FOLLOW THE MONEY ON EBOLA CARE DEFICIENCY. Texas Health Presbyterian is organized as a non-profit, but Steven Brill noted at Blogs.Reuters.com (Oct. 16) that the hospital reported $613 million in revenue and an operating profit of $89 million in 2012, the latest year for which figures are available. That’s a profit margin of 14.5%, Brill noted, which is “amazing for a people-intense service business, let alone a supposed nonprofit.” And the hospital was able to realize those profit margins while paying seven executives more than $600,000 each and three more than $1,000,000.

The Dallas hospital is a subsidiary of a 25-hospital system called Texas Health Resources, which had revenue of $3.7 billion in 2012, with operating income of $473 million. Brill counted 20 executives on the parent company’s tax form earning more than $600,000, with the highest earner topping out at $2,685,000.

The hospital hired the global PR firm Burson-Marsteller to help it recover from the damage done to its reputation.

“Why am I laying out all these compensation numbers? Because any good reporter should want to put Burson and its new client to the test by asking how much of the large bonus portion in each compensation package is based on the executives’ attention to quality control,” Brill wrote.

“Burson seems to have encouraged hospital officials to end their early silence and engage with the press, and even to own up to their early mistakes,” Brill wrote. “Burson obviously believes this will take some of the heat off. It shouldn’t.”

Brill, who has written “America’s Bitter Pill” about Obamacare and the politics and economics of healthcare, said the hospital should be asked how the bonuses are determined; how much does the quality of care — for which federal regulators now have multiple, comparative measures — count; whether any executive compensation based on the rate of infections contracted in the hospital; and whether there is a separate quality-control committee that monitors this aspect of the hospital’s performance.

“Those questions should be followed by asking for specifics related to how often the hospital did drills for dealing with infectious diseases, who was in charge of those drills and how were they documented.” [Presbyterian nurses say there were little or no drills before Duncan was admitted and limited training even after he was admitted, and they did not include having every nurse practicing the proper way to put on and take off, the appropriate personal protective equipment to assure that they would not be infected or spread an infection to anyone else.]

“With the original mistake in mind — that Duncan, who obviously had no insurance, was sent home from the emergency room when he should have been admitted — any good reporter should ask if any policies or incentives were in place at the hospital to discourage potential nonpayers from being admitted,” he wrote.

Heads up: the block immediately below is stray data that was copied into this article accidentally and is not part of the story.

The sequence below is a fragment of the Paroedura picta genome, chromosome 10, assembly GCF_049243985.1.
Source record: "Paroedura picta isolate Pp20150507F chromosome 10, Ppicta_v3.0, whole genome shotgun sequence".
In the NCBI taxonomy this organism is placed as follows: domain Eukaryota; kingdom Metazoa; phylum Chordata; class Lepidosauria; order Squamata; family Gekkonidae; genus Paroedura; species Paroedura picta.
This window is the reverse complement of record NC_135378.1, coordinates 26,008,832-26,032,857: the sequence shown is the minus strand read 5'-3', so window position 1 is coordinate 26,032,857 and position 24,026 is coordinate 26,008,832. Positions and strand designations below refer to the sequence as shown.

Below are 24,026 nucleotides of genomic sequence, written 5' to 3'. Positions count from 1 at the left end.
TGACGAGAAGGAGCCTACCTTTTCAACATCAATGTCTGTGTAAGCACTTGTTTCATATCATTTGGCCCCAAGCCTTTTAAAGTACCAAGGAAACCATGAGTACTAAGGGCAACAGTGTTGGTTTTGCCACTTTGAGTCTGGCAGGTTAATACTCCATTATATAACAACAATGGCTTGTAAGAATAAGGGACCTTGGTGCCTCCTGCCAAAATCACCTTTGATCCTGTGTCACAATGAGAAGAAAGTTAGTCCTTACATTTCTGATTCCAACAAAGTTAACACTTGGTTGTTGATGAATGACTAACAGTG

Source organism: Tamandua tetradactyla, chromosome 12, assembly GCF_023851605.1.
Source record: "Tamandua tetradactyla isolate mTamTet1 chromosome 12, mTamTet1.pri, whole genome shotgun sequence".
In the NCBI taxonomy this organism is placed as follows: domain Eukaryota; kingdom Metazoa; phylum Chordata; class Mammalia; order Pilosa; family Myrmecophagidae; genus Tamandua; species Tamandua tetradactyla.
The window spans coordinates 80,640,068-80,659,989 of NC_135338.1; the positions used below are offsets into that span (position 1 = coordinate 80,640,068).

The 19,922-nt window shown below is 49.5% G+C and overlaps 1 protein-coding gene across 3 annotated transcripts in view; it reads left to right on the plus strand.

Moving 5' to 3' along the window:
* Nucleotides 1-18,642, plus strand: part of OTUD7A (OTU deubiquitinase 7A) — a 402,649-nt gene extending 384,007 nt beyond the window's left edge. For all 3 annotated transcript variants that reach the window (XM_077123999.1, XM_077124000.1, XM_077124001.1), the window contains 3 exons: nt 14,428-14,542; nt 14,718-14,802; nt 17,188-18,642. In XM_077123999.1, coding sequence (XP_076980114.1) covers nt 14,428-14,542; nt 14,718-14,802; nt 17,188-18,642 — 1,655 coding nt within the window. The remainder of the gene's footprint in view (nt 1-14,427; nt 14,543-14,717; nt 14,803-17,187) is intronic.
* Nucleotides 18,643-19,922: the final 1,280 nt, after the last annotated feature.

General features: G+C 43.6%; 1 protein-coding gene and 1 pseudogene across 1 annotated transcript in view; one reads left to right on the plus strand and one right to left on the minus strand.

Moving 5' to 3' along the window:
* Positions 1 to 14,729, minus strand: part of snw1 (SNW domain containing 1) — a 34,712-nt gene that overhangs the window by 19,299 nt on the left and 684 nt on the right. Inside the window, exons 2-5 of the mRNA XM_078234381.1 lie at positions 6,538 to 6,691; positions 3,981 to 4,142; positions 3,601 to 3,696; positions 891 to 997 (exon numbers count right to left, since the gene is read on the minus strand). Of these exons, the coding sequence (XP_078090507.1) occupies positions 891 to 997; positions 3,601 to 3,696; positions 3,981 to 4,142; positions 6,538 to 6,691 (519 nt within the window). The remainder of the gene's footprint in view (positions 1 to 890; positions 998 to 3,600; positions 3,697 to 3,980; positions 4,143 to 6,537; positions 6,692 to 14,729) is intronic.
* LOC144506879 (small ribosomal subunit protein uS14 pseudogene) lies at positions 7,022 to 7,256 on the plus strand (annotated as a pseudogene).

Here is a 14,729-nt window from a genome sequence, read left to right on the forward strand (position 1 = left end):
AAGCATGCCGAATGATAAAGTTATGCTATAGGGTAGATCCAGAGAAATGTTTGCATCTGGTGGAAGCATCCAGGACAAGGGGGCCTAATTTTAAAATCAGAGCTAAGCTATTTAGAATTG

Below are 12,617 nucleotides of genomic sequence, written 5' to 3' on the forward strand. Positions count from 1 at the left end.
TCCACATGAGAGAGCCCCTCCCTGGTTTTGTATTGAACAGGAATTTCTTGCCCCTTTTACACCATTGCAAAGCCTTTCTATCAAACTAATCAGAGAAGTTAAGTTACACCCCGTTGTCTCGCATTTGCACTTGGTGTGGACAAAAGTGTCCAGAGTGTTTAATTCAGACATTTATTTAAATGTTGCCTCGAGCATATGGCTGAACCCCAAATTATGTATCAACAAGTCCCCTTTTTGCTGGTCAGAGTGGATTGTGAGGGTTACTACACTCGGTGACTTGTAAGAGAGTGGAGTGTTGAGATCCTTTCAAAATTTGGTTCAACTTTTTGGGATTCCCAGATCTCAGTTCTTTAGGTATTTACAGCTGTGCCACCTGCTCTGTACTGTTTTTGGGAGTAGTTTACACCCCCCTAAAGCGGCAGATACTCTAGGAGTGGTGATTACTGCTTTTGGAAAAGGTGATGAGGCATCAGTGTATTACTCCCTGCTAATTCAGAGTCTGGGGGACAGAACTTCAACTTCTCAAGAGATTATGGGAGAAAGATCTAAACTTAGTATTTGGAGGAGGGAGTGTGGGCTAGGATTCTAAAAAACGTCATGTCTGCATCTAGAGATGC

“A hospital that, like most, has enjoyed a relatively easy ride in the media has now been thrust into the international spotlight in a horribly negative way.  It’s time for the media not to record its apology and move on, but to look at this institution, and others like it, as the aggressive — and vitally important –businesses that they are.”

The CDC and the National Institutes of Health have been hit hard during the last four years of austerity enforced by the Republican House of Representatives. CDC’s discretionary budget was $5.8 bln in 2014, down from $6.4 bln in 2010. Its total budget was $6.9 bln in 2010 and is projected to be $6.6 bln in 2015, Politico reported (10/2). A program for hospital preparations for infectious disease outbreaks was built up to $515 mln in 2003, after the 9/11/01 and anthrax attacks. But Congress had cut that program down to $358 mln last year, according to Trust for America’s Health. State and local health departments’ disaster preparation funds were slashed by roughly a third, from $1 bln to $623 mln, in the same period. The Trust estimates that more than one in five state and local health department jobs — more than 50,000 — were lost between 2008 and 2012, Politico reported. The budget for the National Institutes of Health has fallen from $31 bln in 2010 to $29.9 bln last year, the Associated Press reported. The budget for the National Institute of Allergy and Infectious Diseases, where research on fighting Ebola is centered, dropped from $4.5 bln in 2010 to $4.4 bln last year.

From The Progressive Populist, November 15, 2014